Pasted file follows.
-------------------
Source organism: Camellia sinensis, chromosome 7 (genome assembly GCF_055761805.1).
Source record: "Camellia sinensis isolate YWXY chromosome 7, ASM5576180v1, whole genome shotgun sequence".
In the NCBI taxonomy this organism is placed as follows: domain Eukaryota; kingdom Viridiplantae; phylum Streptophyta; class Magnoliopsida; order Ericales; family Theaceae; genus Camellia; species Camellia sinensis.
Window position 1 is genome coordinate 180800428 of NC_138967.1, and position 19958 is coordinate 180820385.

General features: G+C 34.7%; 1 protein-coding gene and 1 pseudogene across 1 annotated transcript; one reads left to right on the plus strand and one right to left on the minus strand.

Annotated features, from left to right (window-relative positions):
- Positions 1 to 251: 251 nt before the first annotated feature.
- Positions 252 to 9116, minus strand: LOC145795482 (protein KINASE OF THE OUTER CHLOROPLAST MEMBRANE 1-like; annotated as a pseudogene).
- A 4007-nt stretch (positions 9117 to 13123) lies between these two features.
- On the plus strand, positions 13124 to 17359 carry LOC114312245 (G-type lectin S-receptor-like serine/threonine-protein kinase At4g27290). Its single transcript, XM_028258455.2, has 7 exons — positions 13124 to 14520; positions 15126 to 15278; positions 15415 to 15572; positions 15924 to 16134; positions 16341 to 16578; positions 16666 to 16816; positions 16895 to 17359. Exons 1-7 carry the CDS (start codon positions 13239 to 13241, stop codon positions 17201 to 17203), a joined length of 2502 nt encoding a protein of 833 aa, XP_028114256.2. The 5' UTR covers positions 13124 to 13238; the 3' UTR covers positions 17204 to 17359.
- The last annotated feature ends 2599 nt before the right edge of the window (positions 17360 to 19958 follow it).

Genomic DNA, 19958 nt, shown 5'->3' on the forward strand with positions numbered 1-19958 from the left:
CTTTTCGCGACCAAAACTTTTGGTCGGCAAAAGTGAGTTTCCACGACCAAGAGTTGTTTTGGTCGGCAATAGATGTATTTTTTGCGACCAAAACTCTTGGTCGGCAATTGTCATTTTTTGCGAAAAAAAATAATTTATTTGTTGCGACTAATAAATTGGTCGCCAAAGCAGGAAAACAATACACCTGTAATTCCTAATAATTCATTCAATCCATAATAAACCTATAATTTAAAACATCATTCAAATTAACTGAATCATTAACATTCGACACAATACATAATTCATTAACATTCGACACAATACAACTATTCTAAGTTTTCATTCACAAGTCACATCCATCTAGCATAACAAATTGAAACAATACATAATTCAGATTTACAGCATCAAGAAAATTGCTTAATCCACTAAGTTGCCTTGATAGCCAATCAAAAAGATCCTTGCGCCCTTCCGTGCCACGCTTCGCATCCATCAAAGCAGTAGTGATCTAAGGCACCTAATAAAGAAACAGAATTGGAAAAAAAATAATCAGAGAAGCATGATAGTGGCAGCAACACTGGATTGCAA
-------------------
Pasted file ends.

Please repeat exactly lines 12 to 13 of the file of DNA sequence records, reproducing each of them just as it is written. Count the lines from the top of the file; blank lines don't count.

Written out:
Genomic DNA, 19958 nt, shown 5'->3' on the forward strand with positions numbered 1-19958 from the left:
CTTTTCGCGACCAAAACTTTTGGTCGGCAAAAGTGAGTTTCCACGACCAAGAGTTGTTTTGGTCGGCAATAGATGTATTTTTTGCGACCAAAACTCTTGGTCGGCAATTGTCATTTTTTGCGAAAAAAAATAATTTATTTGTTGCGACTAATAAATTGGTCGCCAAAGCAGGAAAACAATACACCTGTAATTCCTAATAATTCATTCAATCCATAATAAACCTATAATTTAAAACATCATTCAAATTAACTGAATCATTAACATTCGACACAATACATAATTCATTAACATTCGACACAATACAACTATTCTAAGTTTTCATTCACAAGTCACATCCATCTAGCATAACAAATTGAAACAATACATAATTCAGATTTACAGCATCAAGAAAATTGCTTAATCCACTAAGTTGCCTTGATAGCCAATCAAAAAGATCCTTGCGCCCTTCCGTGCCACGCTTCGCATCCATCAAAGCAGTAGTGATCTAAGGCACCTAATAAAGAAACAGAATTGGAAAAAAAATAATCAGAGAAGCATGATAGTGGCAGCAACACTGGATTGCAA